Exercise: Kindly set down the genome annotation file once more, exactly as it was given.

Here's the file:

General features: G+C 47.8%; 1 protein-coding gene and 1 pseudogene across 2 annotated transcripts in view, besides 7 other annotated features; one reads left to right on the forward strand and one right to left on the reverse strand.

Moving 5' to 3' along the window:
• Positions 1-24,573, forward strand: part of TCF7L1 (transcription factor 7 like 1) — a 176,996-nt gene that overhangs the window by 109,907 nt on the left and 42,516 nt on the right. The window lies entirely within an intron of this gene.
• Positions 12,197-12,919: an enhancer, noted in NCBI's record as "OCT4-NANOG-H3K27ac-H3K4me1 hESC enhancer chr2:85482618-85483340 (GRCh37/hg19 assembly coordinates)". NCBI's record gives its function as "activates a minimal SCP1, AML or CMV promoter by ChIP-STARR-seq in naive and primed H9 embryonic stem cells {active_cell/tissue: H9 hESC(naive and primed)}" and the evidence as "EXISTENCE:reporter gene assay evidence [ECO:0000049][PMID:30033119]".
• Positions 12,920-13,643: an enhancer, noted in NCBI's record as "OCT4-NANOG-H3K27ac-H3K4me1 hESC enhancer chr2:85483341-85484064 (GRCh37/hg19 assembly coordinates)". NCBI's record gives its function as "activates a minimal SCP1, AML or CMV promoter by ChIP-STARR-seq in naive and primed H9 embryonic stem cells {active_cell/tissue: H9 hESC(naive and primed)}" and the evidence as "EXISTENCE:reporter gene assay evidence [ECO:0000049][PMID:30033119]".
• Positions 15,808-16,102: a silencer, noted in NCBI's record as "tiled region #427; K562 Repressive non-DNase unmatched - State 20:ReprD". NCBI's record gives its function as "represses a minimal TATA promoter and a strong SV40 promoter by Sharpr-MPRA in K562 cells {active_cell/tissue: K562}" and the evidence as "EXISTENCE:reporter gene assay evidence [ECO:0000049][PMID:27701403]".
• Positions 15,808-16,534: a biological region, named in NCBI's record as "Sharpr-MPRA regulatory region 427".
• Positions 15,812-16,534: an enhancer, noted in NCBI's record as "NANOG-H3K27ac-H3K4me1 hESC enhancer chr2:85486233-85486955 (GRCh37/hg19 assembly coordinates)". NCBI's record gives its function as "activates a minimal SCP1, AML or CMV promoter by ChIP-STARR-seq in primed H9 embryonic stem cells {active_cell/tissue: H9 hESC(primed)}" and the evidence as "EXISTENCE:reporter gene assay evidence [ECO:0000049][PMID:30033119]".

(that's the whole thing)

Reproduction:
General features: G+C 47.8%; 1 protein-coding gene and 1 pseudogene across 2 annotated transcripts in view, besides 7 other annotated features; one reads left to right on the forward strand and one right to left on the reverse strand.

Moving 5' to 3' along the window:
• Positions 1-24,573, forward strand: part of TCF7L1 (transcription factor 7 like 1) — a 176,996-nt gene that overhangs the window by 109,907 nt on the left and 42,516 nt on the right. The window lies entirely within an intron of this gene.
• Positions 12,197-12,919: an enhancer, noted in NCBI's record as "OCT4-NANOG-H3K27ac-H3K4me1 hESC enhancer chr2:85482618-85483340 (GRCh37/hg19 assembly coordinates)". NCBI's record gives its function as "activates a minimal SCP1, AML or CMV promoter by ChIP-STARR-seq in naive and primed H9 embryonic stem cells {active_cell/tissue: H9 hESC(naive and primed)}" and the evidence as "EXISTENCE:reporter gene assay evidence [ECO:0000049][PMID:30033119]".
• Positions 12,920-13,643: an enhancer, noted in NCBI's record as "OCT4-NANOG-H3K27ac-H3K4me1 hESC enhancer chr2:85483341-85484064 (GRCh37/hg19 assembly coordinates)". NCBI's record gives its function as "activates a minimal SCP1, AML or CMV promoter by ChIP-STARR-seq in naive and primed H9 embryonic stem cells {active_cell/tissue: H9 hESC(naive and primed)}" and the evidence as "EXISTENCE:reporter gene assay evidence [ECO:0000049][PMID:30033119]".
• Positions 15,808-16,102: a silencer, noted in NCBI's record as "tiled region #427; K562 Repressive non-DNase unmatched - State 20:ReprD". NCBI's record gives its function as "represses a minimal TATA promoter and a strong SV40 promoter by Sharpr-MPRA in K562 cells {active_cell/tissue: K562}" and the evidence as "EXISTENCE:reporter gene assay evidence [ECO:0000049][PMID:27701403]".
• Positions 15,808-16,534: a biological region, named in NCBI's record as "Sharpr-MPRA regulatory region 427".
• Positions 15,812-16,534: an enhancer, noted in NCBI's record as "NANOG-H3K27ac-H3K4me1 hESC enhancer chr2:85486233-85486955 (GRCh37/hg19 assembly coordinates)". NCBI's record gives its function as "activates a minimal SCP1, AML or CMV promoter by ChIP-STARR-seq in primed H9 embryonic stem cells {active_cell/tissue: H9 hESC(primed)}" and the evidence as "EXISTENCE:reporter gene assay evidence [ECO:0000049][PMID:30033119]".